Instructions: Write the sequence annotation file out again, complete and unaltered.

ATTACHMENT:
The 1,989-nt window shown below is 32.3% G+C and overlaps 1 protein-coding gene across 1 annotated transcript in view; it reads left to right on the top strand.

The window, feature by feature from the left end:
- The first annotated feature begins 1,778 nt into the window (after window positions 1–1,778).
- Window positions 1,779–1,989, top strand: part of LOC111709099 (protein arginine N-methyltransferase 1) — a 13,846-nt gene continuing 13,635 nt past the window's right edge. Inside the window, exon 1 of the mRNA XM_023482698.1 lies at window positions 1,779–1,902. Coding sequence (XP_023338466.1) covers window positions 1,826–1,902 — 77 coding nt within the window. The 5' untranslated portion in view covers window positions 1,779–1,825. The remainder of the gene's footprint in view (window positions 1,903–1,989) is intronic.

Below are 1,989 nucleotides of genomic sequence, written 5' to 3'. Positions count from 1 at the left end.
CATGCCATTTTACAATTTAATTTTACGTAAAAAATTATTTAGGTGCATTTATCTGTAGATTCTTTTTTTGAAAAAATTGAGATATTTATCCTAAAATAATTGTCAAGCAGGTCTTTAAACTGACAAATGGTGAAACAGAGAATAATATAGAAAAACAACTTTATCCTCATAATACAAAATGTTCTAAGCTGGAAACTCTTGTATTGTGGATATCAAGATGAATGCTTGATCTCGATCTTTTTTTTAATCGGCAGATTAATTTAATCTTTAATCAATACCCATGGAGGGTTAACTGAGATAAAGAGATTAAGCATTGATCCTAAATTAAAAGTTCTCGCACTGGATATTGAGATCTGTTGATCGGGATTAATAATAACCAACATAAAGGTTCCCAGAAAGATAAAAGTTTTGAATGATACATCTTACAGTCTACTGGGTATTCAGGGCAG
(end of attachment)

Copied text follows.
The 1,989-nt window shown below is 32.3% G+C and overlaps 1 protein-coding gene across 1 annotated transcript in view; it reads left to right on the top strand.

The window, feature by feature from the left end:
- The first annotated feature begins 1,778 nt into the window (after window positions 1–1,778).
- Window positions 1,779–1,989, top strand: part of LOC111709099 (protein arginine N-methyltransferase 1) — a 13,846-nt gene continuing 13,635 nt past the window's right edge. Inside the window, exon 1 of the mRNA XM_023482698.1 lies at window positions 1,779–1,902. Coding sequence (XP_023338466.1) covers window positions 1,826–1,902 — 77 coding nt within the window. The 5' untranslated portion in view covers window positions 1,779–1,825. The remainder of the gene's footprint in view (window positions 1,903–1,989) is intronic.

Below are 1,989 nucleotides of genomic sequence, written 5' to 3'. Positions count from 1 at the left end.
CATGCCATTTTACAATTTAATTTTACGTAAAAAATTATTTAGGTGCATTTATCTGTAGATTCTTTTTTTGAAAAAATTGAGATATTTATCCTAAAATAATTGTCAAGCAGGTCTTTAAACTGACAAATGGTGAAACAGAGAATAATATAGAAAAACAACTTTATCCTCATAATACAAAATGTTCTAAGCTGGAAACTCTTGTATTGTGGATATCAAGATGAATGCTTGATCTCGATCTTTTTTTTAATCGGCAGATTAATTTAATCTTTAATCAATACCCATGGAGGGTTAACTGAGATAAAGAGATTAAGCATTGATCCTAAATTAAAAGTTCTCGCACTGGATATTGAGATCTGTTGATCGGGATTAATAATAACCAACATAAAGGTTCCCAGAAAGATAAAAGTTTTGAATGATACATCTTACAGTCTACTGGGTATTCAGGGCAG